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Creating Image-Filter Effects With CSS and Riveting Transformations

You can transform images with CSS image filters, applying popular effects like blur, brightness, contrast, drop shadow, grayscale, hue, invert, opacity, saturate, and sepia. With Cloudinary, image-transformation tasks, such as blurring or pixelating faces, adjusting brightness and contrast, and transferring image styles, are much simpler and often automated. This article elaborates on how to do all that on both platforms.

Here are the topics:

You create filter effects in CSS for images with CSS styling—with no need to upload several versions of images or edit them separately. Simultaneously, you can adjust any number of images at once and stack effects on individual ones.

A CSS image filter then buffers the image, applying the effect you specified and rendering the altered image. For the effects that do not require an image as a base, CSS creates an image with the desired effects. For example, a flood effect might output an image filled with a single color.

All modern browsers, except Internet Explorer and Opera Mini, support the functions of CSS filter effects on iOS and Android. For details, see the compatibility matrix on Can I Use.

The easiest way to apply filters in CSS is with their functions. All you need to do is add the filter you desire as a property along with its value in your CSS file. Here’s the syntax:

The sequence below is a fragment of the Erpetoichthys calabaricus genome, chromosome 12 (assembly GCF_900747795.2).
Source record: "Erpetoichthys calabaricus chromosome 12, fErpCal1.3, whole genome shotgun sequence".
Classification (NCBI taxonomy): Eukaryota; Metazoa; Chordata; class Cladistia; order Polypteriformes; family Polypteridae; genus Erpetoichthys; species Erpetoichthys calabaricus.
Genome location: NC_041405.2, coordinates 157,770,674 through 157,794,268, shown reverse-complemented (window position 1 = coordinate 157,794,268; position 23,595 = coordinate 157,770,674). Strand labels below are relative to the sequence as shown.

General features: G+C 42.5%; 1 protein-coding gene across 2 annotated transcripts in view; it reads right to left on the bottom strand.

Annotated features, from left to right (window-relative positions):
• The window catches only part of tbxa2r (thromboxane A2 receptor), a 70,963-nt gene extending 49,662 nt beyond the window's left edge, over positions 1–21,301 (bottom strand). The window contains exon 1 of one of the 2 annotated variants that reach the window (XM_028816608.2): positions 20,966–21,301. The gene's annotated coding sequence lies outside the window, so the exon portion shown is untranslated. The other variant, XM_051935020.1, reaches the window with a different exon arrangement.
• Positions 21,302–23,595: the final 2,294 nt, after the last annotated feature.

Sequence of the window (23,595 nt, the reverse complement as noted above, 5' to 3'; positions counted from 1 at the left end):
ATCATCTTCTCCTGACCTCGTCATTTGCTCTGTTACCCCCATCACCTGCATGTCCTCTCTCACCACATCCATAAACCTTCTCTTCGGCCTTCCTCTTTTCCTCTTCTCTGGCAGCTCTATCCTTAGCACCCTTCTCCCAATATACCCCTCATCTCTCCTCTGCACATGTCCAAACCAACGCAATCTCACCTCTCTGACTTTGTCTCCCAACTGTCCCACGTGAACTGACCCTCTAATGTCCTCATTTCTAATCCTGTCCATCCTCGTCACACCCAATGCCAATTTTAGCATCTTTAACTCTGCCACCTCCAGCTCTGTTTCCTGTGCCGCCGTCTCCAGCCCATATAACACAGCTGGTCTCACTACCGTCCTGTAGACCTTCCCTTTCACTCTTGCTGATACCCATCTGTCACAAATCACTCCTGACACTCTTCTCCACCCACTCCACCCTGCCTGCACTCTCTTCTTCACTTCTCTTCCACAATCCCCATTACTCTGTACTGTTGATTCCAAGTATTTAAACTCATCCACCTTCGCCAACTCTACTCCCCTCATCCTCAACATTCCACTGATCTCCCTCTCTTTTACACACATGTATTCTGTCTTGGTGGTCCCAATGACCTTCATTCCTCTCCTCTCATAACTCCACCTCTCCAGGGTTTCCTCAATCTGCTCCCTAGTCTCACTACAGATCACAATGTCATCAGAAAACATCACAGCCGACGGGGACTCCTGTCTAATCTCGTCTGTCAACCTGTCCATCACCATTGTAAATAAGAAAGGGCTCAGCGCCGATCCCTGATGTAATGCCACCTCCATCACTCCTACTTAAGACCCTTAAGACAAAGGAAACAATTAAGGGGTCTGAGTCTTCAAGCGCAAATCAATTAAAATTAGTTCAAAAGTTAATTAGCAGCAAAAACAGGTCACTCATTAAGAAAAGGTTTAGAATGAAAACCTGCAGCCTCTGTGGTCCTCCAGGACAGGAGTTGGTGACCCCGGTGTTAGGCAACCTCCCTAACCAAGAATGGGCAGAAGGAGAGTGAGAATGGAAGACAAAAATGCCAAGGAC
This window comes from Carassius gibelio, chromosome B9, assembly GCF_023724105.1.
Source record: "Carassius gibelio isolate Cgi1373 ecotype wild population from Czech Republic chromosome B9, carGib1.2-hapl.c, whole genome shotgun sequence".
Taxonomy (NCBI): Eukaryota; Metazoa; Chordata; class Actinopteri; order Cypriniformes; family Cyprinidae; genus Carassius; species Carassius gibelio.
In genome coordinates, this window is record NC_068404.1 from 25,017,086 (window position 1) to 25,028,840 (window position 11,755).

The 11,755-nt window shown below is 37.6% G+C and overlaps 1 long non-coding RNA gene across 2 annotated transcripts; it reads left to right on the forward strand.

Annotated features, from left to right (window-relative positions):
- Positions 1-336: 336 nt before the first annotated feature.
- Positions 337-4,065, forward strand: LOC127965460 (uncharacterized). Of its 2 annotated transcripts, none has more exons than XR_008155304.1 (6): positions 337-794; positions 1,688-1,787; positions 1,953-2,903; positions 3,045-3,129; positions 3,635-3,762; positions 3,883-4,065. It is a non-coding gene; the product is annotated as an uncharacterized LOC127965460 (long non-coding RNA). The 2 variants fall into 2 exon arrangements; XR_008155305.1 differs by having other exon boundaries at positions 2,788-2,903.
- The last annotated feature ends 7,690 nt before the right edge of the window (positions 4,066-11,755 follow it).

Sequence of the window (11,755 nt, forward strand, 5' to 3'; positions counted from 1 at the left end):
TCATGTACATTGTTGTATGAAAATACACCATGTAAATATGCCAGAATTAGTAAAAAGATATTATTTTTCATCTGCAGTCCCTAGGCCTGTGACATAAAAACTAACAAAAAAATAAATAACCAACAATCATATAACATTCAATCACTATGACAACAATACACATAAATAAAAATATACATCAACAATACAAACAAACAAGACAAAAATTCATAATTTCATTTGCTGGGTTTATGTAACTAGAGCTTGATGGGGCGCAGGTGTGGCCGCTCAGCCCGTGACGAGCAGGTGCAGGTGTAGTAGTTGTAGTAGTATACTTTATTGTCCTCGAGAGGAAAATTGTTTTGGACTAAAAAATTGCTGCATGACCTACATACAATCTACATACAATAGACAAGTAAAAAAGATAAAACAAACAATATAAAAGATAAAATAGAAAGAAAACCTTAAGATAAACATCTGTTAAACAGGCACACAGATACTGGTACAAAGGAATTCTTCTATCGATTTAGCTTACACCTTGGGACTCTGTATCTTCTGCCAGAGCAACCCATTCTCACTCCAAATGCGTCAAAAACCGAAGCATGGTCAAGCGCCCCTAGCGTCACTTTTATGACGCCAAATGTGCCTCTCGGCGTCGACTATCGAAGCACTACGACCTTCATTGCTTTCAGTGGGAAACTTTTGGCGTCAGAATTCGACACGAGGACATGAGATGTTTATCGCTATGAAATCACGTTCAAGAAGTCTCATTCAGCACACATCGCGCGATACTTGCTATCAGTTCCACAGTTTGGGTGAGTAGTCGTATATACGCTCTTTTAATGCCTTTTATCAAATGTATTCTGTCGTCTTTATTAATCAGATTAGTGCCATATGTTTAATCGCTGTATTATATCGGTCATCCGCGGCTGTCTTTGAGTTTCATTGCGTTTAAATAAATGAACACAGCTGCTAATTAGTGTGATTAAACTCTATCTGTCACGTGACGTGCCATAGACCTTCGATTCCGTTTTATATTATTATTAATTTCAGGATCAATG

filtered_elem {
filter: <filter-function>(value | none)

See this example with real values:

blurred_sepia_image {
	filter: blur(3px) sepia(50%);

For instance, applying a sepia filter adds a soft brownish color tone to an image, creating a vintage or nostalgic effect. Another example is the brightness filter, where you can make an element darker by feeding a percentage less than 100%. This precise control allows for adjustments to the visual presentation of elements.

You can choose from 10 filter functions (see the table below) for the purpose of transforming images: colors, tones, brightness, hues, and so forth. Except where stated otherwise, they allow values of over 100 percent with normalization, but not negative values.

It’s important to note that CSS filters are a subset of SVG filters. The CSS filter property can reference an SVG ‘<filter>’ element through an id, allowing for more complex and intricate filter designs that are defined in SVG format.

Name Effect Task and Parameters